But let’s get back to our trend toward consumption rather than investment. In The Ecology of Commerce, Paul Hawken points out that when WWII ended, the massive American industrial engine which had been built up for the war effort had to shift from making weapons and other military gear to making other stuff (either that or it had to be seriously ramped down). But such a shift in manufacturing focus only works if people buy the stuff being made. But not to worry – buy it they did. We’re still buying it. Consumer purchases comprise approximately 70% of Gross Domestic Product in the U.S. If we should all decide that we’re happy with what we have one day, the entire economy would grind to a halt.

I find myself wondering: To what end? If our mighty economic engine is really just consuming non-renewable resources and turning them into waste with no lasting benefits, only fleeting enjoyment, isn’t this like spending the family wealth – inherited wealth, I might add; we did nothing to earn these resources – to take a series of wonderful vacations? It’s one thing if money is spent or resources are consumed for the purpose of building something for the benefit of future generations – i.e., investing. It’s quite another to spend it on a wall-sized flat-screen TV.

If this sounds like condescending finger-wagging, let me be clear: I’m as guilty as anyone. I love frittering away my hard-earned money on vacations. Even though I don’t usually run out and buy the latest high-tech gizmo, my house is still filled with stuff I don’t need. I almost always carry a laptop, an ipad, and an iphone – isn’t that a bit of overkill?

It would be one thing if all this junk really improved our quality of life or made us happier than, say, our parents were, but I don’t think it does. If anything, our gadgets chain us to our work 24/7. My parents certainly had more leisure time than I do. So why do we keep buying this stuff? We are apparently even willing to go into debt – and put future generations into debt – to keep the cycle going.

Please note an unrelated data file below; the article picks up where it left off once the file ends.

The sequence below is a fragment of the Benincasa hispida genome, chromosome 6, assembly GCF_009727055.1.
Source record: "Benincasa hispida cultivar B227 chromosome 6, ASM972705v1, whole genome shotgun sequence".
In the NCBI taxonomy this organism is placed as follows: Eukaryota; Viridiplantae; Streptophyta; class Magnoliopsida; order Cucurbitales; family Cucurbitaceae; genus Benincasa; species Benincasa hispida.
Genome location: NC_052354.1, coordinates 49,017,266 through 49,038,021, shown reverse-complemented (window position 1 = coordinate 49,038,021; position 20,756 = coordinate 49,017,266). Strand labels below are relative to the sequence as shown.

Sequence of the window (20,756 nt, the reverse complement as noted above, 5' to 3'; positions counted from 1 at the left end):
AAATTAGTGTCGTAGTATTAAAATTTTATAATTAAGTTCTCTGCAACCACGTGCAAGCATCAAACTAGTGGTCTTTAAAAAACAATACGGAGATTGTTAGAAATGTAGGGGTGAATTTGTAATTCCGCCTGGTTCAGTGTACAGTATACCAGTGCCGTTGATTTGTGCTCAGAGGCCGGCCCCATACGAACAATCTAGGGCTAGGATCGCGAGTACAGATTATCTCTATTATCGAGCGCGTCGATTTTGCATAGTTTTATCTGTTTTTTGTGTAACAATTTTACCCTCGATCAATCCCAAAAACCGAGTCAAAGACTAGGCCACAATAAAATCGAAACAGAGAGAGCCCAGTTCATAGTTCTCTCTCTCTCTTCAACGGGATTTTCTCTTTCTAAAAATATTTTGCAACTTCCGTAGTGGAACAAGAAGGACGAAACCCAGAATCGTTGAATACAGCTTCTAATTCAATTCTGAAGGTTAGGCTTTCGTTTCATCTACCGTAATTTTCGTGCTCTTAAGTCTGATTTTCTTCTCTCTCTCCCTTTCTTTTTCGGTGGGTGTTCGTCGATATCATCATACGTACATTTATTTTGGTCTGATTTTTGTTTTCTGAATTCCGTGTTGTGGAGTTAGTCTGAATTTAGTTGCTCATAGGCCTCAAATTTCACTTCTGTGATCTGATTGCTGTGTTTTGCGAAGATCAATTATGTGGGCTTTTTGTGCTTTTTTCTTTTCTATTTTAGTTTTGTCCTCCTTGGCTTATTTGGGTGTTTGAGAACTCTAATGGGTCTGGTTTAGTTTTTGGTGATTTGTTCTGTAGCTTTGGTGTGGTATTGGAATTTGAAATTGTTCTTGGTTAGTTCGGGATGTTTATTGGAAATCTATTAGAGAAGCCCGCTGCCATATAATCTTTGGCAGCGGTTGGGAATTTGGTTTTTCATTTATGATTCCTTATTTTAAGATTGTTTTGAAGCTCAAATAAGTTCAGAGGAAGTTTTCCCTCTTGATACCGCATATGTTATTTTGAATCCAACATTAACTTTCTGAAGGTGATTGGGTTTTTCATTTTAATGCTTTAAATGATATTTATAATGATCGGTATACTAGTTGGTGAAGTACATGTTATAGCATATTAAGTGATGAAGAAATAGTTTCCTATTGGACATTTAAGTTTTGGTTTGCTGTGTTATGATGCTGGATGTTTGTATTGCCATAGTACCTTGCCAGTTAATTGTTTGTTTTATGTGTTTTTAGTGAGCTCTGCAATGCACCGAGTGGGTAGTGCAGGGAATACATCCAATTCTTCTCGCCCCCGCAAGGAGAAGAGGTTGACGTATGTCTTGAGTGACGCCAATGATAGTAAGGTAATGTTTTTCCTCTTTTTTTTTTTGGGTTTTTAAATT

When Chuck Prince, CEO of Citigroup during the lead-up to the financial meltdown, was asked why he kept putting money into collateralized debt obligations when he knew the whole thing was bound to implode, said, “As long as the music is still playing, you’ve got to dance.” What the hell is wrong with our financial system when that logic makes sense to the head of one of the largest banks in the world? What the hell is wrong with our society when we can see that what we’re doing cannot go on indefinitely, that we’re causing problems in ways we are only beginning to understand on a scale we can just barely imagine, yet everyone is heavily incentivized not only to continue, but to continue to accelerate?

“Consumption” used to be another word for tuberculosis, a debilitating disease whose victims develop a terrible cough and have difficulty breathing. If left untreated, it is often fatal. Mr. Brooks’s article makes me wonder if that’s going to be my generation’s epitaph: “Here lie the Baby Boomers – Died from Consumption.”